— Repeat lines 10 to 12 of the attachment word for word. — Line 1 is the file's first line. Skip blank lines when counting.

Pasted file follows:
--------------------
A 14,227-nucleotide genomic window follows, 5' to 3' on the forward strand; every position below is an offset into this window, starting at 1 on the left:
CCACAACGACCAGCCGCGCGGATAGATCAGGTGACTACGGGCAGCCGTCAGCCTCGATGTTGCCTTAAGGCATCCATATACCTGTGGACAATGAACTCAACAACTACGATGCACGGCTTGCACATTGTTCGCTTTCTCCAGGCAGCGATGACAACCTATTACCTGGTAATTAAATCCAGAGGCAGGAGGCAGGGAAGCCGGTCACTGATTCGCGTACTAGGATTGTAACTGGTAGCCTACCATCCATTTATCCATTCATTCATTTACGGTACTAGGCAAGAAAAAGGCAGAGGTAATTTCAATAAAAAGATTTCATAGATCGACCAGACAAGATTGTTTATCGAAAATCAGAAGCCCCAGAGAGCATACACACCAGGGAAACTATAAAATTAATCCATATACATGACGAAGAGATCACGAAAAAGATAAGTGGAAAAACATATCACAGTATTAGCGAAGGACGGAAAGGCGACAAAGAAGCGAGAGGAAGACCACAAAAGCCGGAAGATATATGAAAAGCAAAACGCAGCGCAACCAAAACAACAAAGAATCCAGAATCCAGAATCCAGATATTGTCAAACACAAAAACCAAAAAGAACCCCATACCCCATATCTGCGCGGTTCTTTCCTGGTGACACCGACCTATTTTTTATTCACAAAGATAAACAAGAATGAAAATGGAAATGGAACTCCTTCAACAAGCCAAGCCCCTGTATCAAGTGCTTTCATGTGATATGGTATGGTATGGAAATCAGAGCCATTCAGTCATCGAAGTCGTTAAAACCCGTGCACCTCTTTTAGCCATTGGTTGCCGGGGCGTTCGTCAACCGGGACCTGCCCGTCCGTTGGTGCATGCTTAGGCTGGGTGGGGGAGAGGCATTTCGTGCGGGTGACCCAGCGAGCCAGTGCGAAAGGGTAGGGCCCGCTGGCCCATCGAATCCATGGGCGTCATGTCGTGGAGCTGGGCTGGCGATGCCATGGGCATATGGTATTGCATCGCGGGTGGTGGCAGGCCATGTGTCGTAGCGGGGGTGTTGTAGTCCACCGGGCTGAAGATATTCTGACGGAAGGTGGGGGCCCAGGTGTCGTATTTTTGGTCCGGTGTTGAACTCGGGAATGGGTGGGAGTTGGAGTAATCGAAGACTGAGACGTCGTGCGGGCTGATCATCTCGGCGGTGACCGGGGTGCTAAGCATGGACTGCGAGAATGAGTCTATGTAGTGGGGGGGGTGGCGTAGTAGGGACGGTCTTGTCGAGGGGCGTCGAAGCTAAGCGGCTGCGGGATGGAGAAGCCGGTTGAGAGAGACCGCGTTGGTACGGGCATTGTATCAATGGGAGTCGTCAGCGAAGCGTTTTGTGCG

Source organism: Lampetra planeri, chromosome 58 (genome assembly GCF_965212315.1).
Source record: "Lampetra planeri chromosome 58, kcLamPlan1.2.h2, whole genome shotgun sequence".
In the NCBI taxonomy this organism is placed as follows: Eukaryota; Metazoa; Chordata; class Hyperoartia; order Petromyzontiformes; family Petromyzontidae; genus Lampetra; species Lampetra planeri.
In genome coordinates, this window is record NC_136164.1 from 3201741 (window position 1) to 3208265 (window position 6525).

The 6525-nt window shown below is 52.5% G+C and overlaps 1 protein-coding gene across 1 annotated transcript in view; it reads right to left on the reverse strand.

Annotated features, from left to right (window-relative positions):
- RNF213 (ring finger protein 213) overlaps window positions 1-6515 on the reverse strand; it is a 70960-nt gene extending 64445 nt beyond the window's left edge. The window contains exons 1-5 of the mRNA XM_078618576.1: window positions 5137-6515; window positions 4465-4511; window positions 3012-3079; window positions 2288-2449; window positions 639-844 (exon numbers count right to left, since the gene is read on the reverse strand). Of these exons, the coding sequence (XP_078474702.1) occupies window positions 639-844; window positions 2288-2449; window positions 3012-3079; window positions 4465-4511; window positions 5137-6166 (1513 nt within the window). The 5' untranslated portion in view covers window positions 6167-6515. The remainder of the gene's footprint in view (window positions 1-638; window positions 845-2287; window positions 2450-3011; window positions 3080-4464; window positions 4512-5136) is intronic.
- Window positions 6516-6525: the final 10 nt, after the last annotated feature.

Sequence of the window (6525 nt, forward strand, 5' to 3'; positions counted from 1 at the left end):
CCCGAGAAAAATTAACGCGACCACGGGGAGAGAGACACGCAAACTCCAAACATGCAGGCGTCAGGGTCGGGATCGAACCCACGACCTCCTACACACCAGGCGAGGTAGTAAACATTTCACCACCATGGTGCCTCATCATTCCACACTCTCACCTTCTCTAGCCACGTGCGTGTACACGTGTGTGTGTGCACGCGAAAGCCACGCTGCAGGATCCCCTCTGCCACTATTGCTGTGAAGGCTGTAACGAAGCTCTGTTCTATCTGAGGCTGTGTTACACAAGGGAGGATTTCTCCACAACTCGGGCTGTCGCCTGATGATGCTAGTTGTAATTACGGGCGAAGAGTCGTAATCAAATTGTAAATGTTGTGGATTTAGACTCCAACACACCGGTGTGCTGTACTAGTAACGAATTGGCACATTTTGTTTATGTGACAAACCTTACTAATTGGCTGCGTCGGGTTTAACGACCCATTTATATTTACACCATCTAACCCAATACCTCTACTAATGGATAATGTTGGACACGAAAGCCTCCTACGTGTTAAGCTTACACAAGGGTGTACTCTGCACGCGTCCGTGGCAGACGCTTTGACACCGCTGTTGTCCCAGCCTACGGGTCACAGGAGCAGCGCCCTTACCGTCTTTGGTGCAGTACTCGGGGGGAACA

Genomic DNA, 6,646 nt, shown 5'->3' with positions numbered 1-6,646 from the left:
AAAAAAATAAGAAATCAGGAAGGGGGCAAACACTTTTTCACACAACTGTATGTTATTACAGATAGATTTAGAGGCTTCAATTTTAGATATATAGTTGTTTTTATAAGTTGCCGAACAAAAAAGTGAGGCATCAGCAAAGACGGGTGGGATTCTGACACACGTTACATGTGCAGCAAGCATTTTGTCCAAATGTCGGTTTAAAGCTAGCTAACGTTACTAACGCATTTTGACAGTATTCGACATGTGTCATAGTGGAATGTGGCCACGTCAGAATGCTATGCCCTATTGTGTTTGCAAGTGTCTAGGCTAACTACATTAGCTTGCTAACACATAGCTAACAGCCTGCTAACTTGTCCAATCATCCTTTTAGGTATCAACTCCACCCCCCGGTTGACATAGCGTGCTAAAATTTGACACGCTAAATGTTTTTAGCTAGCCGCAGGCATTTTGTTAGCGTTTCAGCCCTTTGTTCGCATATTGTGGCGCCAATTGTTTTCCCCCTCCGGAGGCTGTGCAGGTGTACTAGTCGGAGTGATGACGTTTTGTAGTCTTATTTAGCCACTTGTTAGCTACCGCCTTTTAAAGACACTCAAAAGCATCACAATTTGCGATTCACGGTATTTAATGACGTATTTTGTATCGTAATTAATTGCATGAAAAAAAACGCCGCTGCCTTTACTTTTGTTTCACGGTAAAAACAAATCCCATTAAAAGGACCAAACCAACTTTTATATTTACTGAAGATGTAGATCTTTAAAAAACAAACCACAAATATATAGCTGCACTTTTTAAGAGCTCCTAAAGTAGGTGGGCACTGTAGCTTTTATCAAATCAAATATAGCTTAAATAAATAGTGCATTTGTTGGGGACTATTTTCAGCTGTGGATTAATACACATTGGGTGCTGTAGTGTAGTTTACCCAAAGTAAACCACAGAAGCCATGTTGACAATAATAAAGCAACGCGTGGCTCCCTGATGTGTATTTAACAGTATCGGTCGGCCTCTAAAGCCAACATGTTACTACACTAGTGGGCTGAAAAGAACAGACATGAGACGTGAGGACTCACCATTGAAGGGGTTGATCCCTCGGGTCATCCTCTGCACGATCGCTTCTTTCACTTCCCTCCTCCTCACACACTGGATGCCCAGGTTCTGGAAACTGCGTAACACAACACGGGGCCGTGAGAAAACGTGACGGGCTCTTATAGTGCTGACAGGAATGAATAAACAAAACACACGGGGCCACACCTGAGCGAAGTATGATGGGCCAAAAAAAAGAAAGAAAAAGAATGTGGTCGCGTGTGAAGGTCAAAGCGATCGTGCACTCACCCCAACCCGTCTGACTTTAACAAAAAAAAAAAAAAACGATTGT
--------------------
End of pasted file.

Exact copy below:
- Window positions 6516-6525: the final 10 nt, after the last annotated feature.

Sequence of the window (6525 nt, forward strand, 5' to 3'; positions counted from 1 at the left end):
CCCGAGAAAAATTAACGCGACCACGGGGAGAGAGACACGCAAACTCCAAACATGCAGGCGTCAGGGTCGGGATCGAACCCACGACCTCCTACACACCAGGCGAGGTAGTAAACATTTCACCACCATGGTGCCTCATCATTCCACACTCTCACCTTCTCTAGCCACGTGCGTGTACACGTGTGTGTGTGCACGCGAAAGCCACGCTGCAGGATCCCCTCTGCCACTATTGCTGTGAAGGCTGTAACGAAGCTCTGTTCTATCTGAGGCTGTGTTACACAAGGGAGGATTTCTCCACAACTCGGGCTGTCGCCTGATGATGCTAGTTGTAATTACGGGCGAAGAGTCGTAATCAAATTGTAAATGTTGTGGATTTAGACTCCAACACACCGGTGTGCTGTACTAGTAACGAATTGGCACATTTTGTTTATGTGACAAACCTTACTAATTGGCTGCGTCGGGTTTAACGACCCATTTATATTTACACCATCTAACCCAATACCTCTACTAATGGATAATGTTGGACACGAAAGCCTCCTACGTGTTAAGCTTACACAAGGGTGTACTCTGCACGCGTCCGTGGCAGACGCTTTGACACCGCTGTTGTCCCAGCCTACGGGTCACAGGAGCAGCGCCCTTACCGTCTTTGGTGCAGTACTCGGGGGGAACA